I saw a lot of eyes roll as I was gearing up to go on the road to play and teach disc golf full time. Funny enough the eyes weren’t rolling at my decision to tour, but at my clear lack of over the top excitement for what they said was “achieving my dream”. It might be my complete obsession with everything golf related or my years of getting my hopes up after living as if life was already scripted to have a happy ending, but I genuinely couldn’t get myself to even pretend like I was giddy with excitement. The idea of quitting my comfortable job and having the complete freedom to live my life how I’d like is not what brings me satisfaction.
The satisfaction is yet to come. It’s only the beginning.
I’m beginning my 2nd week as a touring player/teacher and the only way I can describe it at the moment is that it just “feels right”, nothing more nothing less. As a golfer I’ve learned that over-romanticizing outcomes or ideas is a cheap form of gratification and an easy way to distract yourself from the thing that matters most, which is executing your vision. Similar to a businessman/businesswoman starting a business with the sole intent of making a lot of money, there’s a level of quality and fulfillment that can be missed when the heart and soul isn’t put into the thing you’re most invested in. As much as making money can be nice, the mindset that countless successful entrepreneurs always preach is to keep your head down and in the present moment, working as hard as you can to focus on the process of honing your craft and bringing value to people while fully immersed in your element. The goal is to eventually be able to look down from the top of a theoretical mountain to see how far you’ve come as a human being and how many people you’ve been able to positively impact on the way. If you focus on that, true happiness and wealth will follow.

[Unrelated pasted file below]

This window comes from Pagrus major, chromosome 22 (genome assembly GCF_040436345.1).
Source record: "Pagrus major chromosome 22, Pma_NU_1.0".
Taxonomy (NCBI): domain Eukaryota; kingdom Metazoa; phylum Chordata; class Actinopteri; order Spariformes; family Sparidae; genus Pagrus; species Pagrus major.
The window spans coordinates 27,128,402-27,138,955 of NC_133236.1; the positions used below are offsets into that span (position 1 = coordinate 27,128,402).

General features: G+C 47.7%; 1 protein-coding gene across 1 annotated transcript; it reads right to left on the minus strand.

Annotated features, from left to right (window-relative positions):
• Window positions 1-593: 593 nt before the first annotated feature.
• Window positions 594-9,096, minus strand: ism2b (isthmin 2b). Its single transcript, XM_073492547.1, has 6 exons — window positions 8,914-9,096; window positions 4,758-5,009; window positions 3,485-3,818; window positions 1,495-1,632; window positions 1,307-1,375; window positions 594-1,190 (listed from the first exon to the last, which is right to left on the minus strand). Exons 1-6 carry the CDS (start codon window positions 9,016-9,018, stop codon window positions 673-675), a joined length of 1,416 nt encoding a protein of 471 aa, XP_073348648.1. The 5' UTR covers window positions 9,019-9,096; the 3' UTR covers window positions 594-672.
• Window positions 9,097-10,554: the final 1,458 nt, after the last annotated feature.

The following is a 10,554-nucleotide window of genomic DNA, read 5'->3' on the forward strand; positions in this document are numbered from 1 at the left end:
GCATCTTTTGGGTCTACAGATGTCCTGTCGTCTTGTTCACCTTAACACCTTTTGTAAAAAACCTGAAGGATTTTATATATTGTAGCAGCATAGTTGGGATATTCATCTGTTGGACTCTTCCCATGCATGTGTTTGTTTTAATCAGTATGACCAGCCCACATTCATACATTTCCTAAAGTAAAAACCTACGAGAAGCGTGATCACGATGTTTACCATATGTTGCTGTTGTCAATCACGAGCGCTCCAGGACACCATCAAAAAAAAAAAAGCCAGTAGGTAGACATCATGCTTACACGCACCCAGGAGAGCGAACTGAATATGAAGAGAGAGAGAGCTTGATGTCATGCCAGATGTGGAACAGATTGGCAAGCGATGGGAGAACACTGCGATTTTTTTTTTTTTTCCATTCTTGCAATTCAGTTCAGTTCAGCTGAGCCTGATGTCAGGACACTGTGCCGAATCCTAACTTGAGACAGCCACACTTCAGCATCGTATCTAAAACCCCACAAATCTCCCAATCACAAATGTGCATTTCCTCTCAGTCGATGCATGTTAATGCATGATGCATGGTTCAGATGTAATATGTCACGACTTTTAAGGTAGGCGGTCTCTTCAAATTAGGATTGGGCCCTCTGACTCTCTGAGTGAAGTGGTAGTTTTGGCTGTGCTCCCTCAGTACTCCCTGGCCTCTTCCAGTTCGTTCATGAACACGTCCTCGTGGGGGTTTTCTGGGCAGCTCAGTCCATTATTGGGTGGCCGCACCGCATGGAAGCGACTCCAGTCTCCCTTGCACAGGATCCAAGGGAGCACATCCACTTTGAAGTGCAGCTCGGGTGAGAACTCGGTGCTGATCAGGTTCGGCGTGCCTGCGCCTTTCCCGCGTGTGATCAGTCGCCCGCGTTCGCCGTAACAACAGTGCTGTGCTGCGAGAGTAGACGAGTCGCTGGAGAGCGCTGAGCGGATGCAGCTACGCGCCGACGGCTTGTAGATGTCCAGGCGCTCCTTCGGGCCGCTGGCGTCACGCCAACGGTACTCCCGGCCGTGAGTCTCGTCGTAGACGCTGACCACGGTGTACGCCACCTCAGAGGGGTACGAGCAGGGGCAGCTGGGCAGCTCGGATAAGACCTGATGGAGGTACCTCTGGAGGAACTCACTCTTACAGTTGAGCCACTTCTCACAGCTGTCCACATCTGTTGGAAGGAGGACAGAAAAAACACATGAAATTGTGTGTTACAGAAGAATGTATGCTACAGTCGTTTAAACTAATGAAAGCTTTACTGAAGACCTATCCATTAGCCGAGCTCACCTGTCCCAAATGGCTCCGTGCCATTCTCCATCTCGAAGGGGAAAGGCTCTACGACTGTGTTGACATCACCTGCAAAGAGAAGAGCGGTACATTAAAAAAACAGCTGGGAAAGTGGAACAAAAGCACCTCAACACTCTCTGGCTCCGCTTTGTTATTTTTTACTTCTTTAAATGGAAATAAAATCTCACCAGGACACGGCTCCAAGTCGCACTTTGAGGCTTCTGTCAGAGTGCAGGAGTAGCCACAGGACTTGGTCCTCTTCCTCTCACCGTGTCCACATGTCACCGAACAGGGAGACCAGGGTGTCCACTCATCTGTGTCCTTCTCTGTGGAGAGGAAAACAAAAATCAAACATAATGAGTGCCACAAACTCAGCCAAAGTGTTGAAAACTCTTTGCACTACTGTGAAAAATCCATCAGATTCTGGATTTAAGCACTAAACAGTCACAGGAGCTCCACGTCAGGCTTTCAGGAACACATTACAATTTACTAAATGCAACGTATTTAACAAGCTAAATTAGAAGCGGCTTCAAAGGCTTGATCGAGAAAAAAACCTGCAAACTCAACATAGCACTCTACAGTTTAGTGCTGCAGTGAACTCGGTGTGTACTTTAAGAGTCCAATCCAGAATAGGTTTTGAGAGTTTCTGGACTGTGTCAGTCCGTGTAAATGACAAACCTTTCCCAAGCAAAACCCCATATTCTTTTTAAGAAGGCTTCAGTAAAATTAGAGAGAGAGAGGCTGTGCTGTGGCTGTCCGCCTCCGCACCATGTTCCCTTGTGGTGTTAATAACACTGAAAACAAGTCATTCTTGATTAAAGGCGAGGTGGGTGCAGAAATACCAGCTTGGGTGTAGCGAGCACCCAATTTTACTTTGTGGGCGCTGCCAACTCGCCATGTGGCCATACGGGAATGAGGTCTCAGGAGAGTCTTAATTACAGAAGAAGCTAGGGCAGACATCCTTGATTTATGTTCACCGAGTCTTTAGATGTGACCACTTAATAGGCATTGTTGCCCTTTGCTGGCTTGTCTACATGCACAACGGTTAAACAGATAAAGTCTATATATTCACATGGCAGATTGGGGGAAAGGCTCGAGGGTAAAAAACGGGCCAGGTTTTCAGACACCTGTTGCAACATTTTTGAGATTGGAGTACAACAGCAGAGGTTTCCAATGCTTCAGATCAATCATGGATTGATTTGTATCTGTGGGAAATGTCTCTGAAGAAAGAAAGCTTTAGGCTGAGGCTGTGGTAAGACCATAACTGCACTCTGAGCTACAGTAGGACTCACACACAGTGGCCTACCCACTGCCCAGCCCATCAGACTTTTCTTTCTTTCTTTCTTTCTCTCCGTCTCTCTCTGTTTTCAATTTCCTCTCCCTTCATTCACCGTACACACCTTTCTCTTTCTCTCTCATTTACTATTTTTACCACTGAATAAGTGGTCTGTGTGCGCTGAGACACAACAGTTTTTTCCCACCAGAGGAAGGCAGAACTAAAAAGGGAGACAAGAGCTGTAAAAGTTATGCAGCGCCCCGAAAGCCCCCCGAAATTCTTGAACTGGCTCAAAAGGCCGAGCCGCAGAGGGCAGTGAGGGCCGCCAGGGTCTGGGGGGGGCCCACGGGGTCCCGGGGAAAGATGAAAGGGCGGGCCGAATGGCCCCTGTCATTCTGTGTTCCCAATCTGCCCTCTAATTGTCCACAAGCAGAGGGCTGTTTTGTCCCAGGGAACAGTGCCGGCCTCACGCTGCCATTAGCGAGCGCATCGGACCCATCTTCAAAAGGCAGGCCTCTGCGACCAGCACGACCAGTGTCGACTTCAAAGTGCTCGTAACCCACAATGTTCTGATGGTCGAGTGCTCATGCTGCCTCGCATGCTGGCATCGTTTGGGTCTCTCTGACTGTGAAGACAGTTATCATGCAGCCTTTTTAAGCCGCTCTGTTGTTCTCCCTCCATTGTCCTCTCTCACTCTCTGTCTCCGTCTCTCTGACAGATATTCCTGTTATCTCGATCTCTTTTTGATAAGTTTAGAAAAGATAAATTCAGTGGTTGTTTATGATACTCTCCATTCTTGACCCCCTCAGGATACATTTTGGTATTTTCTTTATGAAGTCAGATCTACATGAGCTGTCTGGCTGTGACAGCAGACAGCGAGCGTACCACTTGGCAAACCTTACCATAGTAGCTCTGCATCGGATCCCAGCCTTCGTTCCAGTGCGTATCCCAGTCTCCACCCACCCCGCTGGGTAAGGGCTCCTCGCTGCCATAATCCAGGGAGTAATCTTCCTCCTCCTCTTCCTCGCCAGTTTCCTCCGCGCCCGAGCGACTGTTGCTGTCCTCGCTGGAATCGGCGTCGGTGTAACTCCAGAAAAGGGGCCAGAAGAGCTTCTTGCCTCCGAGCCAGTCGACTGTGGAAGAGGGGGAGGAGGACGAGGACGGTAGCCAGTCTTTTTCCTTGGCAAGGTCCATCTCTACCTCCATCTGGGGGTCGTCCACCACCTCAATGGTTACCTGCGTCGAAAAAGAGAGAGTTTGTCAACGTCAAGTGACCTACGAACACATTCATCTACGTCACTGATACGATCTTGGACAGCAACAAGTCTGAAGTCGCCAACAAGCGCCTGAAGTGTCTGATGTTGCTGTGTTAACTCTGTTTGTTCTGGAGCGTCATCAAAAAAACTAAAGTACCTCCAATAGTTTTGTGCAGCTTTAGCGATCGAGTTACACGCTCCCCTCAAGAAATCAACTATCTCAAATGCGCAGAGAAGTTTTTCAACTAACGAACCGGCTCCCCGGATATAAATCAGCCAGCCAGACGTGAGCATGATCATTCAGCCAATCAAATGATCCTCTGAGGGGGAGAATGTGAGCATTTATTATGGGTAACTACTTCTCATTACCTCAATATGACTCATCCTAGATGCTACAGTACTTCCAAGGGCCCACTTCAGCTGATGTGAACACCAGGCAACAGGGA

Romanticize the process of grinding, failing and improving upon it. Let the outcomes happen naturally as a result.
This mindset relates to golf so much in my eyes. I see so many players, even really talented ones, spending way too much energy dwelling on their failures or fearing negative outcomes. Embracing struggle and failure is a key component to growth in all facets of life and is stressed by so many successful people in so many different ways, yet many people still don’t align their beliefs with their actions. An analogy I recently read about that changed how I think about disc golf was one that relates struggle and embracing vulnerability to how hermit crabs have to survive.
Yes, I’m about to talk about shellfish and how living like them will make you a better golfer. Bear with me on this one.